Trading Algorithms for the Masses - Outline
Trading Algorithms for the Masses
What is quantitative trading?
Quantitative trading is hard
- Quantitative trading is an extremely sophisticated area of finance
- It has four main components:
- Strategy Identification - Finding a strategy, exploiting an edge and deciding on trading frequency
- Strategy Backtesting - Obtaining data, analysing strategy performance and removing biases
- Execution System - Linking to a brokerage, automating the trading and minimizing transaction costs
- Risk Management - Optimal capital allocation, "bet size" criterion and trading psychology
The story of Long Term Capital Management
- When it comes down to it, a good trading algorithm generally has to be written in C/C++ (it's the only thing fast enough)
- How fast do these guys trade? In the 2000s one of the top quant funds was single-handedly responsible for 1/6 of all trading on the Nasdaq
- Quantitative trading relies heavily on what is known as financial signal processing, the history of which can be traced back to Isaac Newton
- The result? Newton lost the equivalent of $3.7 million investing in the South Sea Company
So why use quantitative trading at all?
- The first massive quant fund, which many thought to be infallible, was Long Term Capital Management (LTCM)
- LTCM's algorithm, which was written by two Nobel-prize-winning economists and a Japanese rocket scientist, is still used today to value derivatives (forwards, futures, options, etc.)
- LTCM returned 21% (after fees) in its first year, 43% in the second year and 41% in the third year, the equivalent of turing $1 million into $2.4 million after fees
- However, even the LTCM model finally failed because it had not accounted for the Asian Currency Crisis and Russian debt default in the late 90s
- Asian currency crisis hit in 1997, bringing huge losses, but they were confident the algorithm could work in all situations and so essentially doubled-down on all their bets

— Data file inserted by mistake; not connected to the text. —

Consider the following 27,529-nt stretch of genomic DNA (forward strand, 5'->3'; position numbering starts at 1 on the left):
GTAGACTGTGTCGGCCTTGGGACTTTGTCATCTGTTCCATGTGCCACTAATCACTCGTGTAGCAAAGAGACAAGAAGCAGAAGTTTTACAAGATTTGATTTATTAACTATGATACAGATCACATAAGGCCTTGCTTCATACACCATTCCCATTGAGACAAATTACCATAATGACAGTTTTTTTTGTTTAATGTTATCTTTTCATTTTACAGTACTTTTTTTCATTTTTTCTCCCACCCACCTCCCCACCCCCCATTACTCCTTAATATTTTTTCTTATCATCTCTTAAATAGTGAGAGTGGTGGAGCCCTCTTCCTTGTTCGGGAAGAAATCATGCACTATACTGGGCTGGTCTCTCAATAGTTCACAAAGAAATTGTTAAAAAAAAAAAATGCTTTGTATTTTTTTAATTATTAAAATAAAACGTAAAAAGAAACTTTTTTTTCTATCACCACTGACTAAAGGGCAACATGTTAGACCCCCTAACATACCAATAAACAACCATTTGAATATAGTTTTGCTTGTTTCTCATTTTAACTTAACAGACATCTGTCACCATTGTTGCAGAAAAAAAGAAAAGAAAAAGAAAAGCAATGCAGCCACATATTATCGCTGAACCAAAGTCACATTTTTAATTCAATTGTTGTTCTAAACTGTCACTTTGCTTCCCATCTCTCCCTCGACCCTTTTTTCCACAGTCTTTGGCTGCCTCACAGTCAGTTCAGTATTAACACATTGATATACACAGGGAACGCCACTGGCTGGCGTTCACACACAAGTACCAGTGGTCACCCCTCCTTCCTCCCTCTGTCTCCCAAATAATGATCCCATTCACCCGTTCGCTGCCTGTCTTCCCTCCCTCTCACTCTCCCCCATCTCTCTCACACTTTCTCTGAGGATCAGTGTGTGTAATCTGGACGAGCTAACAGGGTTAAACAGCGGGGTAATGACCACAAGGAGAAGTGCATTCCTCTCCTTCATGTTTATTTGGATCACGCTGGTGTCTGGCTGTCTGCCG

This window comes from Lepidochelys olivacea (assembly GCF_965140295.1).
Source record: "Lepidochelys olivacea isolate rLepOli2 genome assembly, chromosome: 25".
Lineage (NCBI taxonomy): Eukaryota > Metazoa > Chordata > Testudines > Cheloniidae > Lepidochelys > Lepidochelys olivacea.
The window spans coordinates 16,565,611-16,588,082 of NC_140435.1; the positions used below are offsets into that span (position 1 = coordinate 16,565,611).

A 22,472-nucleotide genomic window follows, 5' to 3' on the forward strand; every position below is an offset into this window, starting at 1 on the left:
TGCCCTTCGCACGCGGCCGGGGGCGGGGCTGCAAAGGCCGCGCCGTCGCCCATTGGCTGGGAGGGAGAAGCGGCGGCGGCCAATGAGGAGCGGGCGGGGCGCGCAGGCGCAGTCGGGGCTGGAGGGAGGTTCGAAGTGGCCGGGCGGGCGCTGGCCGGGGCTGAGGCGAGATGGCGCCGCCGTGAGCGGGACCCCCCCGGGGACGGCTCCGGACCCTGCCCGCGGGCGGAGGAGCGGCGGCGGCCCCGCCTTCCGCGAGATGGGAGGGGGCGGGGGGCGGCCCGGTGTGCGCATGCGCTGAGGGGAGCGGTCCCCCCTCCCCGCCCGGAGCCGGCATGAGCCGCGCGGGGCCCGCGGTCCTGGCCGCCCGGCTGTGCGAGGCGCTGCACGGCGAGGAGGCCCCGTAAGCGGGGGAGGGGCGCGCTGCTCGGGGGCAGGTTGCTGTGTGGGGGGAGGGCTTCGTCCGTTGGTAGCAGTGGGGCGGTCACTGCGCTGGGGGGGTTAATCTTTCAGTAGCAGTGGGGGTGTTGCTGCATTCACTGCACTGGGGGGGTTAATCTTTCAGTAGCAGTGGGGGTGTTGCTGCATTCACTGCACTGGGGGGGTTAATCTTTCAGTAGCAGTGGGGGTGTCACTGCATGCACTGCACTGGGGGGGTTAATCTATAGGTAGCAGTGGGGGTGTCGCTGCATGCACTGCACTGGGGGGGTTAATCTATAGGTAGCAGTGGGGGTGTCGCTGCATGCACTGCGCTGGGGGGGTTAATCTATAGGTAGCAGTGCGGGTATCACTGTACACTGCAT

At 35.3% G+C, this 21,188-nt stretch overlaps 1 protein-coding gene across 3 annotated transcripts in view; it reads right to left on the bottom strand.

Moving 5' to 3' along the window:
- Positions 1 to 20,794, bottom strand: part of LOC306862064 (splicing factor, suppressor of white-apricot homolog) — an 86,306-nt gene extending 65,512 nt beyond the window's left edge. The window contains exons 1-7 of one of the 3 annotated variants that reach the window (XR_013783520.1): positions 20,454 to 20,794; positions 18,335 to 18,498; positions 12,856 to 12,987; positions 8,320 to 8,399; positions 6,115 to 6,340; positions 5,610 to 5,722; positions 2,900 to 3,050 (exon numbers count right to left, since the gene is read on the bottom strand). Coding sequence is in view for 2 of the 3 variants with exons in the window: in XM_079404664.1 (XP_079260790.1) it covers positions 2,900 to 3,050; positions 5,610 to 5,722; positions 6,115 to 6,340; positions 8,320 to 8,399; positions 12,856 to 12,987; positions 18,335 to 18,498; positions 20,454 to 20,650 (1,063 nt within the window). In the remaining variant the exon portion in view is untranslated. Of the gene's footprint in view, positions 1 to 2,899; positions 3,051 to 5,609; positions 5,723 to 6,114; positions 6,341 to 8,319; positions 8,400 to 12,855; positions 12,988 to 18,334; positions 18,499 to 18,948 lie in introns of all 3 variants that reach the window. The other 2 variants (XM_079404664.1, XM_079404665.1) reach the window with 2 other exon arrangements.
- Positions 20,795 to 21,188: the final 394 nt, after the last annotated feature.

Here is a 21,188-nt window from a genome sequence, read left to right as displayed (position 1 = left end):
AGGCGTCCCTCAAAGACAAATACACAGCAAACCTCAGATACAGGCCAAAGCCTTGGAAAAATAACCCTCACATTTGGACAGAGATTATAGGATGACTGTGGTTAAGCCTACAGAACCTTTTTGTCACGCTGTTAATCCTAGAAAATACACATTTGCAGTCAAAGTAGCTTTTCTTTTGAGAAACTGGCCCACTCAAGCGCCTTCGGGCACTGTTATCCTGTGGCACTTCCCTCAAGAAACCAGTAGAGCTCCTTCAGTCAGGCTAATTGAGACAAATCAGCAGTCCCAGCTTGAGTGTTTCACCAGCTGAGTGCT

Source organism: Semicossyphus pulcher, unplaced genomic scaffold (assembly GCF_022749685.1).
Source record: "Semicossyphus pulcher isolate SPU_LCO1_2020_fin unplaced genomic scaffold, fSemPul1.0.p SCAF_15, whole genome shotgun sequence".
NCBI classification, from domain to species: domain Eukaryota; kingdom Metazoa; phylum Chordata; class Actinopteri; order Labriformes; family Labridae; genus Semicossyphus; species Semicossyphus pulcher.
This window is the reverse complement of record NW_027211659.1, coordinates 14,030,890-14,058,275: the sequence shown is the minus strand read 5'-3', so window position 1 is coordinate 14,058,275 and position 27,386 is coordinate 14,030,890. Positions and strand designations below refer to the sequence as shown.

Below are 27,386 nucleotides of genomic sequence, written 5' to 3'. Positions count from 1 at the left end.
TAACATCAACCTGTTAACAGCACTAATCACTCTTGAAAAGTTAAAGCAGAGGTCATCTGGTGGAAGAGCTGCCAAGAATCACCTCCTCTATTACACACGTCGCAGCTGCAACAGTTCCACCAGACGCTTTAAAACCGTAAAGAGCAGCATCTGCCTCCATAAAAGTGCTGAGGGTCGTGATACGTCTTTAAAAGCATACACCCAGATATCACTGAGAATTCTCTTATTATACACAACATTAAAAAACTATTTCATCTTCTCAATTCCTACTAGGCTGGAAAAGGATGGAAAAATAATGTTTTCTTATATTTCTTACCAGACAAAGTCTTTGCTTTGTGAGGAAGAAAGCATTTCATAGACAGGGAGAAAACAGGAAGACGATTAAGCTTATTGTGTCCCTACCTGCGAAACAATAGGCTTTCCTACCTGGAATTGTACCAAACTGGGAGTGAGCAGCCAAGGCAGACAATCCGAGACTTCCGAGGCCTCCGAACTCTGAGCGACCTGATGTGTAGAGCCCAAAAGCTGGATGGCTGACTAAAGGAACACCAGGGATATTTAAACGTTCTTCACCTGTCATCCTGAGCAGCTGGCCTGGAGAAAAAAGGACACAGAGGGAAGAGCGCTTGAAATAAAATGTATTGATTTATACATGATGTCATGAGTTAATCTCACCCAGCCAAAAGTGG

- In 1998 when Russia defaulted on its debt, the fund lost $4.6 billion over a single four-month period (GRAPH - Wiki)
- Ultimately the fund collapsed and had to be bailed out by an international consortium of companies, though it still owed over $100 billion to various creditors when it was dissolved
The good news - quantitative trading is possible for anyone
- One of the posterchildren for quant trading today is Renaissance Technologies
- They have been using "black box" algorithms to invest since 1988
- Their flagship fund (closed to new investors in 1993) returned an average of 35% per year from 1988-1999, the equivalent of turing $1 million into $36.6 million after fees
- Fun fact: Renaissance is currently hiring developers!
- In 2013 Harvard grad Christopher Ivey acquired $4.5 million in funding and launched a web-based platform called Rizm
- Rizm lets individual investors with no coding skills build computer programs that select and trade stocks automatically, similar to the trading programs used by quant funds and high-frequency trading firms
- For $99 per month investors get quick cloud access to sophisticated algorithm-building tools and the capability to back-test strategies
- You say what you want to try, have it automatically back-tested to see how it would've worked in the past, and (hopefully) start making money!
- LINK: Renaissance Tech page, Rizm